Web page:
MHC class I molecules govern human cytotoxic T cell responses. Their specificity determines which peptides they sample from the intracellular protein environment and then present to human cytotoxic T cells. More than 1100 different MHC class I proteins have been found in human populations and it would be a major undertaking to address each of these specificities individually. Based upon their peptide binding specificity, they are currently subdivided into 12 supertypes. Several of these HLA supertypes have not yet been described at the structural level. To support a comprehensive understanding of human immune responses, the structure of at least one member of each supertype should be determined. Here, the structures of two immunogenic peptide-HLA-B*1501 complexes are described. The structure of HLA-B*1501 in complex with a peptide (LEKARGSTY, corresponding to positions 274-282 in the Epstein-Barr virus nuclear antigen-3A) was determined to 2.3 A resolution. The structure of HLA-B*1501 in complex with a peptide (ILGPPGSVY) derived from human ubiquitin-conjugating enzyme-E2 corresponding to positions 91-99 was solved to 1.8 A resolution. Mutual comparisons of these two structures with structures from other HLA supertypes define and explain the specificity of the P2 and P9 peptide anchor preferences in the B62 HLA supertype. The P2 peptide residue binds to the B-pocket in HLA-B*1501. This pocket is relatively large because of the small Ser67 residue located at the bottom. The peptide proximal part of the B-pocket is hydrophobic, which is consistent with P2 anchor residue preference for Leu. The specificity of the B-pocket is determined by the Met45, Ile66 and Ser67 residues. The apex of the B-pocket is hydrophilic because of the Ser67 residue. The P9 peptide residue binds to the F-pocket in HLA-B*1501. The residues most important for the specificity of this pocket are Tyr74, Leu81, Leu95, Tyr123 and Trp147. These residues create a hydrophobic interior in the F-pocket and their spatial arrangement makes the pocket capable of containing large, bulky peptide side chains. Ser116 is located at the bottom of the F-pocket and makes the bottom of this pocket hydrophilic. Ser116, may act as a hydrogen-bonding partner and as such is a perfect place for binding of a Tyr9 peptide residue. Thus, based on structure information it is now possible to explain the peptide sequence specificity of HLA-B*1501 as previously determined by peptide binding and pool sequencing experiments.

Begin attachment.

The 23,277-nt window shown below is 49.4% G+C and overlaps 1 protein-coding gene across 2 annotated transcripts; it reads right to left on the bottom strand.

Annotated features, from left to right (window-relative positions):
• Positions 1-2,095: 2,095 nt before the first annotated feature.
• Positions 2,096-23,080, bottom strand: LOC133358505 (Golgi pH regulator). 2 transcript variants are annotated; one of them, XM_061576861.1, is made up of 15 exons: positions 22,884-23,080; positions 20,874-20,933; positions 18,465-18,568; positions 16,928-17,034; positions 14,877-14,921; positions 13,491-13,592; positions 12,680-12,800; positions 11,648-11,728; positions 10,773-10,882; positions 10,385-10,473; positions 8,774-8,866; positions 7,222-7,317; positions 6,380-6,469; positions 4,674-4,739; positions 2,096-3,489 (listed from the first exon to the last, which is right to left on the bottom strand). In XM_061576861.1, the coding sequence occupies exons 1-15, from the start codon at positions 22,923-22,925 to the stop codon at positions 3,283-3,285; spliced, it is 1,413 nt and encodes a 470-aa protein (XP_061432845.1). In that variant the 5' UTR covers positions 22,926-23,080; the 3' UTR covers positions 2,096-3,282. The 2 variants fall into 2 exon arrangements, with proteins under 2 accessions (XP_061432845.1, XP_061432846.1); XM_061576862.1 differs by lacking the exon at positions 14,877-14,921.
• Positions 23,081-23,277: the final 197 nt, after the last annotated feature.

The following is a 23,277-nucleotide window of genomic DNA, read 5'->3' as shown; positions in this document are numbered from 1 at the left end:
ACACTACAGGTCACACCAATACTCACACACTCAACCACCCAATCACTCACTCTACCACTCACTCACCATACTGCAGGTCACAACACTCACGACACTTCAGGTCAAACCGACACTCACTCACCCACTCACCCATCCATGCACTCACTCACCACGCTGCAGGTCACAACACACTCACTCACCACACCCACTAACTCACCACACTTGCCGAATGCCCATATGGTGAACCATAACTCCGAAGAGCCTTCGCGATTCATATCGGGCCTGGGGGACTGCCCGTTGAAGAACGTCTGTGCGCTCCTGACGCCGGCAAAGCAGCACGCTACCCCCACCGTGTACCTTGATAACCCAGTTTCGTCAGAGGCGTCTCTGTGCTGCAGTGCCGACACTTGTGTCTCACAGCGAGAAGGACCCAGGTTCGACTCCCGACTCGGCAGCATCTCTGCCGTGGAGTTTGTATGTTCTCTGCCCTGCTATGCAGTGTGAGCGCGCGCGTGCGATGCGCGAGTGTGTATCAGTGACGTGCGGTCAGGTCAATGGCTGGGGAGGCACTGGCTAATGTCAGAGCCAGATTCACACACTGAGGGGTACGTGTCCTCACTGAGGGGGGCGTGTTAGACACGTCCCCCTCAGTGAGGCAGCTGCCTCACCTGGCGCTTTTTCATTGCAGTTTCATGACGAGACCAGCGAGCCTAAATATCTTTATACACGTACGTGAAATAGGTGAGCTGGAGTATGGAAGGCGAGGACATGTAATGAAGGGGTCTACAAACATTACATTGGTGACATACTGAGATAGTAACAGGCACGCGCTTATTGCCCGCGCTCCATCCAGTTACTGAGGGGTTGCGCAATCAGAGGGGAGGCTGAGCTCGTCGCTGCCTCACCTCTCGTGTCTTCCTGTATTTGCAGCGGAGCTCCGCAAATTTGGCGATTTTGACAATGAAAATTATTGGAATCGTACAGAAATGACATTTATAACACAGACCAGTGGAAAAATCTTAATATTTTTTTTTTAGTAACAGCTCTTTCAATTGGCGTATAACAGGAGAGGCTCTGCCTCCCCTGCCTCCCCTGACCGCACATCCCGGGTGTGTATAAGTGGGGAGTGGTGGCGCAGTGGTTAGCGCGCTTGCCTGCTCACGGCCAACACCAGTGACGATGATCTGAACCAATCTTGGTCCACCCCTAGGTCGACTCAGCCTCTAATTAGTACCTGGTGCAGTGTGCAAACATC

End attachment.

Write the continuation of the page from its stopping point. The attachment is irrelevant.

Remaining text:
Keywords: Binding Sites; Crystallography, X-Ray; Epstein-Barr Virus Nuclear Antigens; HLA-B Antigens; Herpesvirus 4, Human; Humans; Hydrophobicity; Oligopeptides; Protein Binding; Protein Structure, Quaternary; T-Lymphocytes, Cytotoxic; Ubiquitin-Conjugating Enzymes